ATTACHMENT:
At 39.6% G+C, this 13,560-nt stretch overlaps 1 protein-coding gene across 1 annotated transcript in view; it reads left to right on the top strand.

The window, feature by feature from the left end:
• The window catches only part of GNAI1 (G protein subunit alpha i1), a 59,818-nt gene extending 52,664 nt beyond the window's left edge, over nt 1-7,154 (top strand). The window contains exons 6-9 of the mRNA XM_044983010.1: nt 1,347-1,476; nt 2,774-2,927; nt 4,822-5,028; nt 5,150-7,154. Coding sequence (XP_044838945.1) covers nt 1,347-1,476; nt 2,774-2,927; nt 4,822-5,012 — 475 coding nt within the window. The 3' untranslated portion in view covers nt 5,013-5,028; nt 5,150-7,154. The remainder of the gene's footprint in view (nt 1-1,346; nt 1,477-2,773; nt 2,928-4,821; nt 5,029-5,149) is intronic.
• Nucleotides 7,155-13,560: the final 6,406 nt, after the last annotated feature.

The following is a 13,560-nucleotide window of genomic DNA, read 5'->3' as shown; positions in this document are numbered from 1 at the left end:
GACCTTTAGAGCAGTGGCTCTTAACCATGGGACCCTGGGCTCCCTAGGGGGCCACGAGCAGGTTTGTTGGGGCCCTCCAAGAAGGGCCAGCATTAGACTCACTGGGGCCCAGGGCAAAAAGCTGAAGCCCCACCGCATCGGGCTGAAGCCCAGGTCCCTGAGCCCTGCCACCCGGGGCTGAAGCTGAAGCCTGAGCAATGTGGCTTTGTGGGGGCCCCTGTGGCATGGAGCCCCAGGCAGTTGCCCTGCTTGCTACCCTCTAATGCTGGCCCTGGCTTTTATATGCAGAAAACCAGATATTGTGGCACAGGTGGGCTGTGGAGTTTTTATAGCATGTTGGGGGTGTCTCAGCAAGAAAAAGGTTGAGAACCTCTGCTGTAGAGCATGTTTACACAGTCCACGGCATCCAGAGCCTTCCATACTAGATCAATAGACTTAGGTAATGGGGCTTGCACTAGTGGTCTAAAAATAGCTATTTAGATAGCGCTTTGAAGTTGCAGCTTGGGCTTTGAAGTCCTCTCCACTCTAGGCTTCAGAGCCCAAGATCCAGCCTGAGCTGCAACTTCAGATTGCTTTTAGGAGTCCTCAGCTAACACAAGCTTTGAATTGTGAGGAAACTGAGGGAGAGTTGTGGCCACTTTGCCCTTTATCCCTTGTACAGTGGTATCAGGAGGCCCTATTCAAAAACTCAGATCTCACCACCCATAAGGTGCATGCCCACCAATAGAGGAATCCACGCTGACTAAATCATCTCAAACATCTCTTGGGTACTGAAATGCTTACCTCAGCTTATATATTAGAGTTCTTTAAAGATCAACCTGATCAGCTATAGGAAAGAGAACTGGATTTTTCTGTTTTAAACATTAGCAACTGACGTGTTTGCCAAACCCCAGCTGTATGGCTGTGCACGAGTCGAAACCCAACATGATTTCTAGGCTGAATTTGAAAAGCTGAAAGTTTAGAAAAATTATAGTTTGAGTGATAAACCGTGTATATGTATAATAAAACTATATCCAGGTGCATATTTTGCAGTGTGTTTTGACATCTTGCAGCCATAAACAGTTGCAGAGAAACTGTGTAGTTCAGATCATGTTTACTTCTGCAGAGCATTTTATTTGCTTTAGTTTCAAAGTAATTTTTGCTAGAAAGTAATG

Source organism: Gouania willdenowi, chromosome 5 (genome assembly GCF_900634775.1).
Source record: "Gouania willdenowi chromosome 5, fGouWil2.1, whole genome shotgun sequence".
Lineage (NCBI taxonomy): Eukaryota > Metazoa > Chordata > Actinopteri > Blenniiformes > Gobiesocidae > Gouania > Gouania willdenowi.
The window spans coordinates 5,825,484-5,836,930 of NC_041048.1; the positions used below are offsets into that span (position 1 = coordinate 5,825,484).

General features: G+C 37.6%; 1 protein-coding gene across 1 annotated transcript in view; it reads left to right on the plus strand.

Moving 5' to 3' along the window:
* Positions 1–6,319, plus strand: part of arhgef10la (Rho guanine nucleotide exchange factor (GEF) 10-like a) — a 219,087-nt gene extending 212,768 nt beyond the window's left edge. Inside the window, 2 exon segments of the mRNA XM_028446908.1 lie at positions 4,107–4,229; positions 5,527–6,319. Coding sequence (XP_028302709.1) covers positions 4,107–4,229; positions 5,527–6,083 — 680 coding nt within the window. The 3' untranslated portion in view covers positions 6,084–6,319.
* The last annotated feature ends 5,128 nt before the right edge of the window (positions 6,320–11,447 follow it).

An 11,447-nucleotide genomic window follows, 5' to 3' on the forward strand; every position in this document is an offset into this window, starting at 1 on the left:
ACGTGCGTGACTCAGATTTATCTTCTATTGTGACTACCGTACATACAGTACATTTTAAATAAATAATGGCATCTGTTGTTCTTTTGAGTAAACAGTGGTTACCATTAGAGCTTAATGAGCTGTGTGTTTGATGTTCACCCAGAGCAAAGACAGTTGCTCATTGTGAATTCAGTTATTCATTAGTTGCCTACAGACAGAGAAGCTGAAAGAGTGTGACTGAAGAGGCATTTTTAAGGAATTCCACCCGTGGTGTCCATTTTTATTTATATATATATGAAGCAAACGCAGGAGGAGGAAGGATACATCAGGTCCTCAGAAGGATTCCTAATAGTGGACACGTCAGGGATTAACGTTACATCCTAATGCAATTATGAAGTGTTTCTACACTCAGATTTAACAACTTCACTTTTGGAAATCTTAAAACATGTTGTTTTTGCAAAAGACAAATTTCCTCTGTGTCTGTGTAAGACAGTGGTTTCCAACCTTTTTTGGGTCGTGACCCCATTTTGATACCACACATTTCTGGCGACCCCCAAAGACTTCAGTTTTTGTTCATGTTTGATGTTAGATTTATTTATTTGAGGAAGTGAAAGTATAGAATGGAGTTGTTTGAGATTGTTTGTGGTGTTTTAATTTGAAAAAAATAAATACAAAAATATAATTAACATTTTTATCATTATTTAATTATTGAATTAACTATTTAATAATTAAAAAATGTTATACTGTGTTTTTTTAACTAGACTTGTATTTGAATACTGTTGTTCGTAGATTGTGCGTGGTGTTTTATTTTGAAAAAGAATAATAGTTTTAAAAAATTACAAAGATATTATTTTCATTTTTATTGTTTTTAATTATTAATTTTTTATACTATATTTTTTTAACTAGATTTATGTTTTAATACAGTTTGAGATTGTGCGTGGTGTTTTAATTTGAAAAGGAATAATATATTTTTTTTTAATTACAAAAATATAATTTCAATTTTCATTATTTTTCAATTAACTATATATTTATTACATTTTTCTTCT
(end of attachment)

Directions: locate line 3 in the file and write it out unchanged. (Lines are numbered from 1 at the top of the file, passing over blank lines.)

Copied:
• The window catches only part of GNAI1 (G protein subunit alpha i1), a 59,818-nt gene extending 52,664 nt beyond the window's left edge, over nt 1-7,154 (top strand). The window contains exons 6-9 of the mRNA XM_044983010.1: nt 1,347-1,476; nt 2,774-2,927; nt 4,822-5,028; nt 5,150-7,154. Coding sequence (XP_044838945.1) covers nt 1,347-1,476; nt 2,774-2,927; nt 4,822-5,012 — 475 coding nt within the window. The 3' untranslated portion in view covers nt 5,013-5,028; nt 5,150-7,154. The remainder of the gene's footprint in view (nt 1-1,346; nt 1,477-2,773; nt 2,928-4,821; nt 5,029-5,149) is intronic.